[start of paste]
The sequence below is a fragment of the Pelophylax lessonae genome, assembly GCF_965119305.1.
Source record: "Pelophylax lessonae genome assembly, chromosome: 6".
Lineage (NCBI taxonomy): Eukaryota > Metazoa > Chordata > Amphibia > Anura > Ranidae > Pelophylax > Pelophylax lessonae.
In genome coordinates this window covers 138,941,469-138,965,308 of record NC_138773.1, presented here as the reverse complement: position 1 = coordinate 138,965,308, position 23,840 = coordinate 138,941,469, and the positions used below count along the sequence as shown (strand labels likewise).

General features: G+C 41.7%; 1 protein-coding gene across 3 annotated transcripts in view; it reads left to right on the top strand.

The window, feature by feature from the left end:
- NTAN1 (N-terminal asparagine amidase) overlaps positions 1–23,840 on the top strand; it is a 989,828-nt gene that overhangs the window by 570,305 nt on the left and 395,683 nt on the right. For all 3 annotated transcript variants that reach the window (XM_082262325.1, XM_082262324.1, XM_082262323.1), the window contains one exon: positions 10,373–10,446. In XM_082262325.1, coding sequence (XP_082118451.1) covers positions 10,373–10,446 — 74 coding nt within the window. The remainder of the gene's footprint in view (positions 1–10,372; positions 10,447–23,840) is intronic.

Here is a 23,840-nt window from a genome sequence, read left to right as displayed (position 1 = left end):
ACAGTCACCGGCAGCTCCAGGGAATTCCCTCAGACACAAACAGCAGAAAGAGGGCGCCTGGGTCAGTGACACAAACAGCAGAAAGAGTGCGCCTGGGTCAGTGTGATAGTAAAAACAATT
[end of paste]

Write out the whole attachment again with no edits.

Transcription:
The sequence below is a fragment of the Pelophylax lessonae genome, assembly GCF_965119305.1.
Source record: "Pelophylax lessonae genome assembly, chromosome: 6".
Lineage (NCBI taxonomy): Eukaryota > Metazoa > Chordata > Amphibia > Anura > Ranidae > Pelophylax > Pelophylax lessonae.
In genome coordinates this window covers 138,941,469-138,965,308 of record NC_138773.1, presented here as the reverse complement: position 1 = coordinate 138,965,308, position 23,840 = coordinate 138,941,469, and the positions used below count along the sequence as shown (strand labels likewise).

General features: G+C 41.7%; 1 protein-coding gene across 3 annotated transcripts in view; it reads left to right on the top strand.

The window, feature by feature from the left end:
- NTAN1 (N-terminal asparagine amidase) overlaps positions 1–23,840 on the top strand; it is a 989,828-nt gene that overhangs the window by 570,305 nt on the left and 395,683 nt on the right. For all 3 annotated transcript variants that reach the window (XM_082262325.1, XM_082262324.1, XM_082262323.1), the window contains one exon: positions 10,373–10,446. In XM_082262325.1, coding sequence (XP_082118451.1) covers positions 10,373–10,446 — 74 coding nt within the window. The remainder of the gene's footprint in view (positions 1–10,372; positions 10,447–23,840) is intronic.

Here is a 23,840-nt window from a genome sequence, read left to right as displayed (position 1 = left end):
ACAGTCACCGGCAGCTCCAGGGAATTCCCTCAGACACAAACAGCAGAAAGAGGGCGCCTGGGTCAGTGACACAAACAGCAGAAAGAGTGCGCCTGGGTCAGTGTGATAGTAAAAACAATT